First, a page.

The noble Baroness, Lady Ramsay, made a strong case—and one which I personally find convincing—for saying that there are some circumstances in which the use of intercept evidence would damage national security. But, she accepted, there are also some circumstances, such as the ordinary police phone tap, where the use of intercepts would be of no danger to security.

I do not propose that intercept evidence should simply be a matter which is generally admissible, subject only to the public interest immunity procedure, as it now exists. I would certainly agree to reasonable
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steps being taken to prevent damage to national security. We do not want to have anything in the nature of a SIAC procedure here, but I can see no objection to the procedure proposed by the noble and learned Lord, Lord Lloyd, that intercepts should not be disclosed unless the prosecution, who will no doubt have consulted on this with the security services, wishes to use those intercepts.

Alternatively, it might be possible for the security services, if they want to withhold intercepts which would strengthen the prosecution case, to apply to a security-cleared judge for permission to withhold those intercepts. On such an application it would not be necessary for the defence to be represented, because permission to withhold that interest would benefit the defendant in the particular case, and the reasons for withholding the evidence would be possible prejudice to future investigations.

Other steps could be taken to minimise the problem. For example, I have had a letter from the Mobile Broadband Group, asking that employees of mobile operators should be allowed to remain anonymous if they are required to give evidence in court about interceptions because of the threats to them personally. That seems to be, to my mind, a reasonable proposition. This is simply an example of many steps which could be taken to protect national security without maintaining the ban on intercept evidence altogether.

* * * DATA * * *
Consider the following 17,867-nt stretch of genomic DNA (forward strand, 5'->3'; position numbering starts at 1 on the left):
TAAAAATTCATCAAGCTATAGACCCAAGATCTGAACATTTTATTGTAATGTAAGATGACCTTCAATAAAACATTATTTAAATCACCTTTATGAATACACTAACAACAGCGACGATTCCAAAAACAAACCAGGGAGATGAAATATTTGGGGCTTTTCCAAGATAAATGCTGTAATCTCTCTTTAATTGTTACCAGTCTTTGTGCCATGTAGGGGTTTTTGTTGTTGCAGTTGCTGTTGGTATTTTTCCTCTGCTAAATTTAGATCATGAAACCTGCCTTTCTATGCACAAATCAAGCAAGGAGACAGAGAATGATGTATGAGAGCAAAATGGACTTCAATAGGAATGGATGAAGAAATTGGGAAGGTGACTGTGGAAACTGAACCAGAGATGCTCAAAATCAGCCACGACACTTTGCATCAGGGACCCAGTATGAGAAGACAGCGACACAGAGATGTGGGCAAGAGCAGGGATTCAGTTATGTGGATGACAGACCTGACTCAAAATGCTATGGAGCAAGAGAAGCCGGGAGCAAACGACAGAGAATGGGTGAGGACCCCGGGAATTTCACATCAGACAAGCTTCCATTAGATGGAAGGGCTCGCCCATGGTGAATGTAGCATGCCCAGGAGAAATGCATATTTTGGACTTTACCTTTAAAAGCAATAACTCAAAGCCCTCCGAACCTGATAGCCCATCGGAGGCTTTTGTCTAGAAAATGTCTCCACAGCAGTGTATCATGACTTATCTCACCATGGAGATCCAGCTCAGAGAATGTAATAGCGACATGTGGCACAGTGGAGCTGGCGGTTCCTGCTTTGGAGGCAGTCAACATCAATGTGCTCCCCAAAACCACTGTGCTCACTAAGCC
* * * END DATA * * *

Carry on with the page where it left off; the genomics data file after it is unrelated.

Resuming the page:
The Bill is topical because in three days' time we will be having the Second Reading debate on the Terrorism Bill. My party has argued that it is important that those who are committing terrorist crimes should be convicted in the ordinary courts of this land, whenever it is possible to do so. Control orders are extremely unsatisfactory alternatives. That is because national security is better protected by convicting terrorists and putting them in prison than by imposing control orders and leaving them outside prison, and also because control orders involve the SIAC procedure, which means that the defendant does not know all the evidence which is relied on by the court against him—something which is inconsistent with the fairness of his trial.

It is important that these issues get debated during the passage of the Terrorism Bill, and, I believe, debates on amendments to the Terrorism Bill will get a much wider coverage than debates in the course of any future progress of this Bill, which has little chance of succeeding in the other place.

If amendments are put into the Terrorism Bill by your Lordships' House, it would, at the very least, put the Government under pressure to agree to set up the kind of committee which the noble and learned Lord wants as a price for buying-off those amendments. Therefore, I hope very much that the noble and learned Lord, Lord Lloyd, will put down the provisions of this Bill as an amendment to the Terrorism Bill. If not, it is likely that we will do so ourselves.

This is an important debate, which is by no means as one-sided as the noble Baroness, Lady Ramsay, suggests. We very strongly support the Bill which the
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noble and learned Lord, Lord Lloyd, has produced, and we hope that the subject of this Bill will be further considered in your Lordships' House because we believe it to be of great importance.

11.39 am